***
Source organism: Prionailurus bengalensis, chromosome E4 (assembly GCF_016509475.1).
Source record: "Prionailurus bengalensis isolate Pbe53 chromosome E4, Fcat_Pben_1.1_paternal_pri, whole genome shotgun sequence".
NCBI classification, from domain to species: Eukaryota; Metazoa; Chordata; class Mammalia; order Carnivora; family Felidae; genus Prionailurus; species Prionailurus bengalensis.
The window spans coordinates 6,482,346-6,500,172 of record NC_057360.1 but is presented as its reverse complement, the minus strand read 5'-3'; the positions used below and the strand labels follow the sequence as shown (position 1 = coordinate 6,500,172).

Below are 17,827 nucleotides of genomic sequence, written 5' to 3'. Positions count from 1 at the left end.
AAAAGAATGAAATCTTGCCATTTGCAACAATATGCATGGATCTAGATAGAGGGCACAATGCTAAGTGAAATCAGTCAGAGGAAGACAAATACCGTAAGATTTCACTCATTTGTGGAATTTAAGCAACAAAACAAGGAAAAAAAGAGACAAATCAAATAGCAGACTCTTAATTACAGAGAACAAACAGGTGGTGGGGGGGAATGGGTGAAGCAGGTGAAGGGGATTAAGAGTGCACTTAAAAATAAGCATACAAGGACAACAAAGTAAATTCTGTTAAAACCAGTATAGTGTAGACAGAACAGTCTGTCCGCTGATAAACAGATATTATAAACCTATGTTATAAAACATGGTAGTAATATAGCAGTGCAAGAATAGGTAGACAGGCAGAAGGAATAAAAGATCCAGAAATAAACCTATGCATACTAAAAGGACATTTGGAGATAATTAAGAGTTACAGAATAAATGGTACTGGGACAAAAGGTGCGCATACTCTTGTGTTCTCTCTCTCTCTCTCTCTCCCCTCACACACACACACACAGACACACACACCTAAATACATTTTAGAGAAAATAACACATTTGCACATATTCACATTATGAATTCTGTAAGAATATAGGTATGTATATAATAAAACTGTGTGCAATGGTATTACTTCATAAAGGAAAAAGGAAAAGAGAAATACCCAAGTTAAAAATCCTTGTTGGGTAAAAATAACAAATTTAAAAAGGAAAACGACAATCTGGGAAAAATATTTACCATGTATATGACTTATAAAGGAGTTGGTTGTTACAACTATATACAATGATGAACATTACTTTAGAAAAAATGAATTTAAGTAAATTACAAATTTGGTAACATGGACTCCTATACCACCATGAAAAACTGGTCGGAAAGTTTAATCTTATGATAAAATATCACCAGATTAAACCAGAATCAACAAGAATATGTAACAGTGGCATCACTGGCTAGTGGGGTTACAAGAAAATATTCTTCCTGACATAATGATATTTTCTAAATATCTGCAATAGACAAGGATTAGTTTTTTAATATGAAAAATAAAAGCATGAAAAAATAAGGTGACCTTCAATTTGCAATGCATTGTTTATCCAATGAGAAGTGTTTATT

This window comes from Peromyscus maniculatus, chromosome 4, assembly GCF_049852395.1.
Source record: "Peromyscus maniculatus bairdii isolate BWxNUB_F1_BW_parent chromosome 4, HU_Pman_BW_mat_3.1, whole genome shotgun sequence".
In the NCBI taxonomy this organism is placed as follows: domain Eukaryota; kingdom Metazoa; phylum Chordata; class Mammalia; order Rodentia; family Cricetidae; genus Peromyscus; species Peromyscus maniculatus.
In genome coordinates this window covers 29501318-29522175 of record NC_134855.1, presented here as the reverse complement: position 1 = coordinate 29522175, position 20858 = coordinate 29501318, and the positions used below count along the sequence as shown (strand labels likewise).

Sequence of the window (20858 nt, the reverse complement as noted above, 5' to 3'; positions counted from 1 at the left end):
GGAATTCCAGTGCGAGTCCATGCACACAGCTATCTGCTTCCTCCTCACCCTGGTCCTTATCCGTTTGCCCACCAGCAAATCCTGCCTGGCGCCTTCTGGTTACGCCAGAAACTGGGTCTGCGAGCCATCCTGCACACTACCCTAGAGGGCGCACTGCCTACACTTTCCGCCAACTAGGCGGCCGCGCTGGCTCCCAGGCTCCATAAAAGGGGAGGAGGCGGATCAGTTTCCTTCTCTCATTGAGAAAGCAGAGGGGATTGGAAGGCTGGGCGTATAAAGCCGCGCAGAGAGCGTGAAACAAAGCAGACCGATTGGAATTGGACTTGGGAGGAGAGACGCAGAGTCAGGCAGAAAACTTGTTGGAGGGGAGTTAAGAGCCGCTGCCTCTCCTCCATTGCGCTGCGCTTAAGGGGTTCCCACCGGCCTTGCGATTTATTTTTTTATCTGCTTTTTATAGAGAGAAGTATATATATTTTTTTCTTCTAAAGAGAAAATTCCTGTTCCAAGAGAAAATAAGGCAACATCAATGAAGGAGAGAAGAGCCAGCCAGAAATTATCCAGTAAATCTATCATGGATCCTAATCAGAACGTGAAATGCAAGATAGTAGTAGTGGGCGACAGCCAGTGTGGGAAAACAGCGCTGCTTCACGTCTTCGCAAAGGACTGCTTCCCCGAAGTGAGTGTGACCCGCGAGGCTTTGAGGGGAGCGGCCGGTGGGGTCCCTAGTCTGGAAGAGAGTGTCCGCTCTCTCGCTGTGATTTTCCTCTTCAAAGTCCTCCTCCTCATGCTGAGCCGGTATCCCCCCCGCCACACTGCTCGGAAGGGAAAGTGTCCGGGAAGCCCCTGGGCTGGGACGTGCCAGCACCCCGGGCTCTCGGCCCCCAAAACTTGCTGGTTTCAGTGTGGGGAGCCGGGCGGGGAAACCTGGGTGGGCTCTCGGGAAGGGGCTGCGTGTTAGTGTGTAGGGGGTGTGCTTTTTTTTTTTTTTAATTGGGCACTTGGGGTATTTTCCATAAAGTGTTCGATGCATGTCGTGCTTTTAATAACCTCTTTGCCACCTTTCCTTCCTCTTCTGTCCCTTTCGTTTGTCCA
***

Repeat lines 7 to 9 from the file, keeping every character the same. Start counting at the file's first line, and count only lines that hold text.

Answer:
This window comes from Peromyscus maniculatus, chromosome 4, assembly GCF_049852395.1.
Source record: "Peromyscus maniculatus bairdii isolate BWxNUB_F1_BW_parent chromosome 4, HU_Pman_BW_mat_3.1, whole genome shotgun sequence".
In the NCBI taxonomy this organism is placed as follows: domain Eukaryota; kingdom Metazoa; phylum Chordata; class Mammalia; order Rodentia; family Cricetidae; genus Peromyscus; species Peromyscus maniculatus.